Test composites.
Copyright James Bellorini 2020.

This week we have been reflecting on the nature of authenticity in photography and how that relates to our own current practice.

Photography can play with the veracity of truth because of it’s ability to capture reality through some technical format or intervention and then to test the boundaries of that reality through the moment of capture itself, its viewed context, or through manipulation. The extent to which an image is truth or falsehood is only really kept in check by either the photographer/creators’ adherence to a specific set of self-imposed boundaries and/or the rigidity (or otherwise) of the context within which the images are published and viewed. We have witnessed the vagaries of context and manipulation since the dawn of photography (for a brief overview of this look at this Wired article from 2015 though there are countless other examples, some more notorious of which have occurred since this article was published).

However, my concern here is with the deliberate nature of challenging authenticity in my practice which aims to get to a further understanding of what I’m making as an artist.

In his book Camera Lucida, Roland Barthes states: ‘Painting can feign reality without having seen it… in photography, I can never deny the thing has been there.’ (Barthes, 1981).

For me this is both true and untrue.

In my subjective practice and research, I am frequently making images that are representative of reality and then, by extension, these images are used in a sequence or combination of images that create another version of reality (for example in the images above). This representational aspect is not staged, more a deliberate attempt to create or respond to scenarios within which a genuine version of reality can take place and within which the subject or the event itself has the freedom to play through, without any intervention from me at the point of image-making. My intervention (to a lesser or greater degree) comes beforehand in my communication regarding what I’m making the images for and why or afterwards within the altered context or deliberate image manipulation. It could be seen as being akin to verbatim theatre or a forum play in which, for example, the actual text of a court proceeding is presented in a theatrical context or where the audience has the opportunity to directly intervene in the proceedings of the drama and the work is halted to allow debate between audience and performance before further activity plays out on stage.

While aspects of my practice might be genuine representations of the subject in some way, I can’t always claim their final use is authentic in terms of their context. Especially as some of my current research has been looking at how images work in dialogue with each other and can, therefore, alter meaning to create a new relational ‘reality’. For example, the image below (made during Surfaces & Strategies) contains elements of truth and absolute fiction and yet both photos are genuine, made with completely photographic practices in order to preserve (at least) the sensation of the real. I guess this extends the fact that all photography is an illusion to lesser or greater degrees or, as one of my MA peers put, it ‘the illusion of fact’.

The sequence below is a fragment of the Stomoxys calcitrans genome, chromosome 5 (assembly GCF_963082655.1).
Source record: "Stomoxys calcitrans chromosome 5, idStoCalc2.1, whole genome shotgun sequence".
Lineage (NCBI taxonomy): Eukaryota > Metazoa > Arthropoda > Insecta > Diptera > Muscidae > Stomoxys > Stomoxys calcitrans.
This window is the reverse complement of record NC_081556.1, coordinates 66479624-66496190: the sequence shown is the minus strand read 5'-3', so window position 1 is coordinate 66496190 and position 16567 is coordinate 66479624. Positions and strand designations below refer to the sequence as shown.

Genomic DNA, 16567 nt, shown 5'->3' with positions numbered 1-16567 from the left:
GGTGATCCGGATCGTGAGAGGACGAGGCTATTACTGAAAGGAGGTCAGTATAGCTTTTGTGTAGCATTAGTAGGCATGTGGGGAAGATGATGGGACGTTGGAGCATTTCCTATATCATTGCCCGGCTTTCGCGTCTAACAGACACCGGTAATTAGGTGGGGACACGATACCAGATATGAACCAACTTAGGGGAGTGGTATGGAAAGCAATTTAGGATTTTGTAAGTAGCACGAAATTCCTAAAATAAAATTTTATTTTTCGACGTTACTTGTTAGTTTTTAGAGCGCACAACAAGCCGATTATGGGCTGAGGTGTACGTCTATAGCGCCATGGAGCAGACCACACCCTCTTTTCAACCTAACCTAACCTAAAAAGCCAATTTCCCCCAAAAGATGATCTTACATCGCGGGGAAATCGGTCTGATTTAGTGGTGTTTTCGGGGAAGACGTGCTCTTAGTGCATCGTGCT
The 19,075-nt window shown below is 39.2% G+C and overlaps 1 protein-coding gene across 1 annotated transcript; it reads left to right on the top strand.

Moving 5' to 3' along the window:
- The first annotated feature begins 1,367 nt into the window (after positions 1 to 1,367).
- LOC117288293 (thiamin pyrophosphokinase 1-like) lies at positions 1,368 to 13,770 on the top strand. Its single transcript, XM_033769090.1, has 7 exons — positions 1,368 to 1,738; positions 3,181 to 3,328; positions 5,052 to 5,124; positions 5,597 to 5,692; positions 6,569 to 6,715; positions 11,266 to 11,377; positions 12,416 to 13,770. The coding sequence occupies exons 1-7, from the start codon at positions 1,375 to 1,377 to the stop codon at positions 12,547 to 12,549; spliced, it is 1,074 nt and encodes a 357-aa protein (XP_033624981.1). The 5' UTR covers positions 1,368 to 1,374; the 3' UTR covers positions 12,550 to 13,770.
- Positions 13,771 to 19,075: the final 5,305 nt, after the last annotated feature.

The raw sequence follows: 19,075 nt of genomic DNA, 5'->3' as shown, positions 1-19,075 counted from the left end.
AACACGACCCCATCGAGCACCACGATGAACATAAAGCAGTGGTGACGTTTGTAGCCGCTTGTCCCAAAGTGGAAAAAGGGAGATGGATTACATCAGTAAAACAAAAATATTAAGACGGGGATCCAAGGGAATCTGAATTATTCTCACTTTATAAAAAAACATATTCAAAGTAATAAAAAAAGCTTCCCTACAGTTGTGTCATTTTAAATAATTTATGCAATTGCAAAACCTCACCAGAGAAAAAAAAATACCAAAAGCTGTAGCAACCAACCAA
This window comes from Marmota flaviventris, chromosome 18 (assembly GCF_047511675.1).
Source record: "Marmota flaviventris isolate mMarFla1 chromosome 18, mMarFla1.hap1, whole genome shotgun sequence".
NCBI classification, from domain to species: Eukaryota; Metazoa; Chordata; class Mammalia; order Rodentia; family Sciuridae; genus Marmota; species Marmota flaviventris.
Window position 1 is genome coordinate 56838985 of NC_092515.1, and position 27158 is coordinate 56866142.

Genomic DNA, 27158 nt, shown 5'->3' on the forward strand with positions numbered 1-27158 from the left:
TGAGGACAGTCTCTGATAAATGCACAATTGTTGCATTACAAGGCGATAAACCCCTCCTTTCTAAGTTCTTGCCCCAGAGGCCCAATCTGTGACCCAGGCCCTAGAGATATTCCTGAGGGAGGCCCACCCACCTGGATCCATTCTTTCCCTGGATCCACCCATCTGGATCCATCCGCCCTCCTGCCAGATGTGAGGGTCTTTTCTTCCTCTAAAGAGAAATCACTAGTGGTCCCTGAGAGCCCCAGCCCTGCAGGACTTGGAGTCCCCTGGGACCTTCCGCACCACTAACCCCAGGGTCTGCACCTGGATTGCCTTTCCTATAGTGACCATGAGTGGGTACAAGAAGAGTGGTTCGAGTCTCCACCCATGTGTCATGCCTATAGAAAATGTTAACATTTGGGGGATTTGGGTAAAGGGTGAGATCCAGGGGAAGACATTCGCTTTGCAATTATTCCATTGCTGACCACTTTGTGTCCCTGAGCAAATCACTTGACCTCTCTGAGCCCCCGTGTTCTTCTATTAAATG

Test diptych made during Surfaces & Strategies.
Copyright James Bellorini 2019.

Increasingly, I see the supposed inherent ‘authenticity’ in photography, and Barthes assertion that photography can ‘never deny the thing has been there’ as less certain in light of the digital revolution (though I could cite work and approaches that were able to question Barthes assertion long before he made his comment). The definitions between what was once considered photographic and, for example, painting or other visual media have broken down to such an extent that the fundamentals of our perception of photography are always in flux. Those fundamentals are frequently the result of marketing and critical assertions of what photography is not what it actually is or can be. I’ve said it before, but if you ask most people lay-people what photography is today they will either say social media or weddings.

Humans like to put things in boxes to help them understand. Quoted recently by Adam Rutherford, Richard Dawkins calls this ‘the tyranny of the discontinuous mind’ – where we are always seeking to categorise things, to put them into boxes and define them by what they are rather than what they do. The digital revolution has taken the sides of the (lightproof?) boxes and permeated them in every which way allowing authenticity to become a much more fluid thing. Photography has equally become about what it can do as much as what it is. Like most creative practices, it is now an ever-increasing broad church capable of holding within itself a multiplicity of realities and perceptions. For me this is a revelation and an excitement.



Barthes, R. 1981. Camera Lucida. 2nd edn. London: Vintage.

Rutherford, Adam. 2020. How To Argue With A Racist. London: Weidenfeld & Nicolson.


Mallonee, L. 2015. Infamously Altered Photos, Before and After Their Edits. Wired 29 July (online). Available at: